Why We Do Value Based Quotes

Alex Bartlow

Most of our quotes do not focus on the time it takes us to complete a project. Those that do often only include time-boxes for research, or other tasks where the value from the out-set is unknown. We instead choose to base our quotes on the value that our services provide to our customers. While this comes as a shock to some, we believe that this is the most ethical and efficient way to provide value to your organization. There are several reasons why, which we will outline below.

Linking Compensation to (Correct) Results

Paying for time is one of the oldest, most familiar metrics to most of our clients (and ourselves, for that matter). As such, most clients have horror-stories of a developer that billed full-time for weeks, and then showed up with a incorrect and buggy product. There are only two resolutions to this situation at this point. One is to continue paying a consultant who is obviously incapable of understanding the true nature of a project, or who is unable to execute successfully on the concept. In all-to-common occasions, both are the case. This outcome is not fair to the client.

The other resolution is to expect the developer to fix the mistakes, often at significant expense, at no or reduced cost. This is unfair to the developer; after all, they have agreed beforehand that their time is worth a certain hourly rate, and now, contrary to the agreement (not to mention the contract) the value of their time has been reduced. At best, this will result in shoddy work, and at worst, an abandoned project.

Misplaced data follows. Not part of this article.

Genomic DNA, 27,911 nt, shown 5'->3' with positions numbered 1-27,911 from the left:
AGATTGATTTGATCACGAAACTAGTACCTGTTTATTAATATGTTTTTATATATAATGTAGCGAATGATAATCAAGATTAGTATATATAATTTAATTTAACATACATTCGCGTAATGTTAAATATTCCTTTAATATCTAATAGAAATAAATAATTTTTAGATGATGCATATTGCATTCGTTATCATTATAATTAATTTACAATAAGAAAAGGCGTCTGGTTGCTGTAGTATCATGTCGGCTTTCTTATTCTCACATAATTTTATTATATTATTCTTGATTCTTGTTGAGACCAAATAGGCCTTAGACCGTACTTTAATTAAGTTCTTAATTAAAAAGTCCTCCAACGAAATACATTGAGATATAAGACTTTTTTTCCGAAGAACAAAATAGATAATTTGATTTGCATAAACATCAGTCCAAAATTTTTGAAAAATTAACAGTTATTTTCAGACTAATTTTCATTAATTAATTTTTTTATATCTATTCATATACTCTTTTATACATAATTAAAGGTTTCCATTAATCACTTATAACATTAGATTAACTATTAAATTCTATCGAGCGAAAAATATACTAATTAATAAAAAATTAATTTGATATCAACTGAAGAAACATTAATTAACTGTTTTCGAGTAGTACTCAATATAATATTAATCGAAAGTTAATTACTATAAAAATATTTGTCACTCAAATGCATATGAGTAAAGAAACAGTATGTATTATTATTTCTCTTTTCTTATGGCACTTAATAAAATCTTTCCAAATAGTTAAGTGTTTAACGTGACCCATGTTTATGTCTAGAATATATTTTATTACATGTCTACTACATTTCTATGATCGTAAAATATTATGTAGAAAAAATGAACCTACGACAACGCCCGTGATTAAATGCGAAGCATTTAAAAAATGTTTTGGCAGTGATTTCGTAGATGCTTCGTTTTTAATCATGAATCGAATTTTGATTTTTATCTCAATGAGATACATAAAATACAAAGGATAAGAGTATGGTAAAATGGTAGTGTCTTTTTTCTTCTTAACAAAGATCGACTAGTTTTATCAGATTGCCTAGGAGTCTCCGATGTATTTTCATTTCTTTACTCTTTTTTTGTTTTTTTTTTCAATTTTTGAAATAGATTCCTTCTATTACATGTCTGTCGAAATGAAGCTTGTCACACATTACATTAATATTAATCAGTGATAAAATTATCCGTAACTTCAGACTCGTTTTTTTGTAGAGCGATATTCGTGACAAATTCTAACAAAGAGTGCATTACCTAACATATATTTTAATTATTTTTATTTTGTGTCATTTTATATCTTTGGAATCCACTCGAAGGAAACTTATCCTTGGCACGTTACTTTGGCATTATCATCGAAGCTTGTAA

The only good outcome to this scenario is to avoid it altogether. By attaching a price-tag to a specific deliverable, one that meets all of the functional and non-functional requirements outlined in the contract, this dilemma is avoided. The consultant will deliver what was required, and the client will receive what they paid for, or pay nothing at all.

Providing for ‘Intangibles’

Many clients have a project that will not directly affect the bottom-line. Instead, these projects are geared to improve their branding, increase customer satisfaction, or some other result that is important to reputation of the business, but will not in the short term result in more profit. Many projects for non-profit organizations fall into this category, since by definition a non-profit organization does not have a profit motive.

Providing our services based on the value of these contributions allows us to match fees to the true value of these services, on a natural sliding scale that grows or shrinks with the outcome required. Will a new dispatching system for emergency services create more profit? No. But the value is high, and the world is a better place because of it. Our fee structure accounts for such scenarios. For examples like this, we are content to offer a lower quote, since people will actually benefit for items like this more than they would another social location-based app for their smartphone.

Reducing Risk